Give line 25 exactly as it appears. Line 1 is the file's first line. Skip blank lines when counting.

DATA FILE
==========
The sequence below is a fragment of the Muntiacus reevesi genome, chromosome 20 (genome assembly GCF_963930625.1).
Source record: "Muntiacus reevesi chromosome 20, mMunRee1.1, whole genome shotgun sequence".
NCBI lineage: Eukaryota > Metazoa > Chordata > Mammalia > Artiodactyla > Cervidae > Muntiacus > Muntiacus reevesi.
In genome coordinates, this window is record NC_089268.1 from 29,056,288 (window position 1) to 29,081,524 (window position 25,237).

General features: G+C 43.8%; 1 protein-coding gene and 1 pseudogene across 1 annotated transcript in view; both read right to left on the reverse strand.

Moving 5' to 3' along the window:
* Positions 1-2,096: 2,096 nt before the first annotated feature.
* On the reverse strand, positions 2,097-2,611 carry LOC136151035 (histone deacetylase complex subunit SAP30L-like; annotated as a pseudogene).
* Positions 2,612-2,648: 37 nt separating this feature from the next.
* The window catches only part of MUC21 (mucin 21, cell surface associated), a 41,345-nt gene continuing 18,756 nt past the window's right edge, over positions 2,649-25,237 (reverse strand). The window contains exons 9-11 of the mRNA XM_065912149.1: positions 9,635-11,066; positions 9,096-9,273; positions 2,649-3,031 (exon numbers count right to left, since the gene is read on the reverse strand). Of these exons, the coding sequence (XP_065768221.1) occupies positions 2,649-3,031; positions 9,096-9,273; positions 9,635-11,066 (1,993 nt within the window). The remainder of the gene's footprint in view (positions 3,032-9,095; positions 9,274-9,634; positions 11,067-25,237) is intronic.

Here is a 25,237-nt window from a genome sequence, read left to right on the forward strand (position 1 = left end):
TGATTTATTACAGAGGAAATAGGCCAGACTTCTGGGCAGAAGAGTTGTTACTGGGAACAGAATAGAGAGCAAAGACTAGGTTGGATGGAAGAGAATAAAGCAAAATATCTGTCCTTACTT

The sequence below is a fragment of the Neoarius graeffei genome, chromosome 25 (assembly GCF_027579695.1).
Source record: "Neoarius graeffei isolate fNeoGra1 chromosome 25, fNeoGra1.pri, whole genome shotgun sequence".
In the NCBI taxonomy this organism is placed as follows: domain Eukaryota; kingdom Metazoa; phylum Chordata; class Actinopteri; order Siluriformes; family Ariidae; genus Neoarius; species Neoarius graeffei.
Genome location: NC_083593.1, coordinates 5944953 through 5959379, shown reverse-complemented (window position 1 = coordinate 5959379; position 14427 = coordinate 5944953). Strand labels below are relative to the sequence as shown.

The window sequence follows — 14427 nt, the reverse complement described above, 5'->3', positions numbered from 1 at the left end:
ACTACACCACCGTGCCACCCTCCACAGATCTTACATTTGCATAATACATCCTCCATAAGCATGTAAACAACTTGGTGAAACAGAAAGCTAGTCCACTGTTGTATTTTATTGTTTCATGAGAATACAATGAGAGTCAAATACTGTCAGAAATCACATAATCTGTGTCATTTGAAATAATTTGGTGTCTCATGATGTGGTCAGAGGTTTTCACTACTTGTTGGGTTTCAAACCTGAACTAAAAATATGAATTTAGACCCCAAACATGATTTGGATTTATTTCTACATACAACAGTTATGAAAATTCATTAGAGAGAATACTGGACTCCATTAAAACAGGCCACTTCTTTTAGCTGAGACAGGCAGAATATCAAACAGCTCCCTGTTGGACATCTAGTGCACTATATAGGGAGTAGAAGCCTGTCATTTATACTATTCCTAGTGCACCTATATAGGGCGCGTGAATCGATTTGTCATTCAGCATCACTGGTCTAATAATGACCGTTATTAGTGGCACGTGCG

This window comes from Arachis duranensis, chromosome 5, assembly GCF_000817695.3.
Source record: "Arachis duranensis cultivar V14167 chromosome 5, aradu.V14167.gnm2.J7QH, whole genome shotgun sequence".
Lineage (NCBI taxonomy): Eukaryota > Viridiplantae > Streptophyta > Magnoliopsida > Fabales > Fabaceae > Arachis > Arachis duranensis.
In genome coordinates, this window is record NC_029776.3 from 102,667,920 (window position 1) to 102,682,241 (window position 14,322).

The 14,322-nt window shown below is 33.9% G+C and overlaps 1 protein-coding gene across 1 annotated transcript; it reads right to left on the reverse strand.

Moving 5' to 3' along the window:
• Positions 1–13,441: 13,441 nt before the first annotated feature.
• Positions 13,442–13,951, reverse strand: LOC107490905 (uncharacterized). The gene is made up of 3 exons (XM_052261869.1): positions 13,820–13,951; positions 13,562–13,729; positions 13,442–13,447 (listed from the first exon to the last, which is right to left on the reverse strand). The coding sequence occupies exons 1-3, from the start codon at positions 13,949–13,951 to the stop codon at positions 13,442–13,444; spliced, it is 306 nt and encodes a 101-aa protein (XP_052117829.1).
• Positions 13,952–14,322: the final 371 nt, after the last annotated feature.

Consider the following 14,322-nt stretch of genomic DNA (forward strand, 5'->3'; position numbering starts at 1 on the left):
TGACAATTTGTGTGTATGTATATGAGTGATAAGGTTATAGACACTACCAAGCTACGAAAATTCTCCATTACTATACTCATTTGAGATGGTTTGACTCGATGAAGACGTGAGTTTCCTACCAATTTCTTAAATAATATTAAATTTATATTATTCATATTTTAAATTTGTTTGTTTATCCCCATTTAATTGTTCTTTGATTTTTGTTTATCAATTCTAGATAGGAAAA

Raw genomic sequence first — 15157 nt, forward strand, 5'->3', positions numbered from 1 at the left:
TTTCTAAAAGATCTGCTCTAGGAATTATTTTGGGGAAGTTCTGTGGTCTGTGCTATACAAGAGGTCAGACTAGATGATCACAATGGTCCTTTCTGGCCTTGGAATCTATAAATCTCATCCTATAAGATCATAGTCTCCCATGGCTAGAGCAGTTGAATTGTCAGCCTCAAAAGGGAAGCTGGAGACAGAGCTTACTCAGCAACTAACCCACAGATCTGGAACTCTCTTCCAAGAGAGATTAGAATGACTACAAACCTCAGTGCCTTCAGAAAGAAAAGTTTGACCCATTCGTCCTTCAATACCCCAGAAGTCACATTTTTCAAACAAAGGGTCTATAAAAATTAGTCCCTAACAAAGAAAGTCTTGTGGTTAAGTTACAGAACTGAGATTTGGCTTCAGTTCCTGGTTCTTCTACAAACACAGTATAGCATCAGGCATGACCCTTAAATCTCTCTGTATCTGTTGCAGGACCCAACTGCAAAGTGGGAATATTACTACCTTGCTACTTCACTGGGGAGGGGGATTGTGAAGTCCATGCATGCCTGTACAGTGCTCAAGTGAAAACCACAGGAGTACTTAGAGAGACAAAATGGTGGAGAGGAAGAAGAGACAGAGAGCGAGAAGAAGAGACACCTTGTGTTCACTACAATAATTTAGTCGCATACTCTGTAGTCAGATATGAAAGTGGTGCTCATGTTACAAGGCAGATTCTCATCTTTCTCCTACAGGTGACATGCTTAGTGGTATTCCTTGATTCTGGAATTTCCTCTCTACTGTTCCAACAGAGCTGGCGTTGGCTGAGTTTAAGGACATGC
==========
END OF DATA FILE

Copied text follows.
• Positions 1–13,441: 13,441 nt before the first annotated feature.